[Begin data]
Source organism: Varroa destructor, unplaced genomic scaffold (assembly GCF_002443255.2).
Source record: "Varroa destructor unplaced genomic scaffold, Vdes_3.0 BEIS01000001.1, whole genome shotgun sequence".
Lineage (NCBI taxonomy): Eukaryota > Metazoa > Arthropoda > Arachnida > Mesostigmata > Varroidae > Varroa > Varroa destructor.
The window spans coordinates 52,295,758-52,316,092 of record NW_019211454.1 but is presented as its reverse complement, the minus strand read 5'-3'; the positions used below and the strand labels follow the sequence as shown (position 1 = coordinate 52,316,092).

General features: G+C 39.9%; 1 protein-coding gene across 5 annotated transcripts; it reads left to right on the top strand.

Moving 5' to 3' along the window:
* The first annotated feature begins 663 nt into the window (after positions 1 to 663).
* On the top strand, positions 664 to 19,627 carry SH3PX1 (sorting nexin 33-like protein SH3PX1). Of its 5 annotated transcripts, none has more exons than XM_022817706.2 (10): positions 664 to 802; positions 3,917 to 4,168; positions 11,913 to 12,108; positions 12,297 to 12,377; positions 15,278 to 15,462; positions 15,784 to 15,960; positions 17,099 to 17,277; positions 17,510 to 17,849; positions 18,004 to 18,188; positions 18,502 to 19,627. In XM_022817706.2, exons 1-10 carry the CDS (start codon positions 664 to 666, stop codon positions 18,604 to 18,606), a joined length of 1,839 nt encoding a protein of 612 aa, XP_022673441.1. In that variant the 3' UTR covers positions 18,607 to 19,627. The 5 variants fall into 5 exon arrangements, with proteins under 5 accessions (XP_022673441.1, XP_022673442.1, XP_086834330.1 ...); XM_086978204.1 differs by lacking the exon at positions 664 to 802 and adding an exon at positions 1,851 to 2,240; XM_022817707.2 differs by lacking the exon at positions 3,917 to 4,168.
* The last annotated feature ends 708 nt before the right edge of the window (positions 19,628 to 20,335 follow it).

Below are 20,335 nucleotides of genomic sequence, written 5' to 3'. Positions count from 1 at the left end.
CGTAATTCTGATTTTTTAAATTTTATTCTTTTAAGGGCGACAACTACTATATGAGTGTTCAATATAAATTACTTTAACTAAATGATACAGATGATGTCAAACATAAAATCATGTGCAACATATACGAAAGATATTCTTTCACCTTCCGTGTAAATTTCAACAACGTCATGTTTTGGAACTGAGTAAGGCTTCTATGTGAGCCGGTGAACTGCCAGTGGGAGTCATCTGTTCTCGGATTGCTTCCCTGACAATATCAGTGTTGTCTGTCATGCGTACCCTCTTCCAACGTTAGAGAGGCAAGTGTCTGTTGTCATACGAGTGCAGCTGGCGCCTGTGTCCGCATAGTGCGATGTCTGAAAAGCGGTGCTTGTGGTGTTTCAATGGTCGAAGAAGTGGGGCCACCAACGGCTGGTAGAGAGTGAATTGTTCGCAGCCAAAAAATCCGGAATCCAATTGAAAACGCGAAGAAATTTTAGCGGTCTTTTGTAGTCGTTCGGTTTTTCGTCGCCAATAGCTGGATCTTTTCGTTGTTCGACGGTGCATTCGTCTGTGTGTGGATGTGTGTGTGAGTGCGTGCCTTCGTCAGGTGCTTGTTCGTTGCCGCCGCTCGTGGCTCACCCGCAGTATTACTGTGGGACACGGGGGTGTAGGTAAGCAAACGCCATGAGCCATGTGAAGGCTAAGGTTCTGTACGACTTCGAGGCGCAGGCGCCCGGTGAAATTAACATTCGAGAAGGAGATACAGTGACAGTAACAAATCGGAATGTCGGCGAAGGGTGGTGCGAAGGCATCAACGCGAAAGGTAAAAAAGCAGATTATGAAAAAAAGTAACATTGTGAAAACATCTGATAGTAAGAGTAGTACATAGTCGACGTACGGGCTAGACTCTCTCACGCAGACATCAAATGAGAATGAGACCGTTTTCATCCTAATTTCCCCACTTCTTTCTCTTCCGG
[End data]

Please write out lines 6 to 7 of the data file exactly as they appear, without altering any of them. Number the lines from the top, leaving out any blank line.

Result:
Moving 5' to 3' along the window:
* The first annotated feature begins 663 nt into the window (after positions 1 to 663).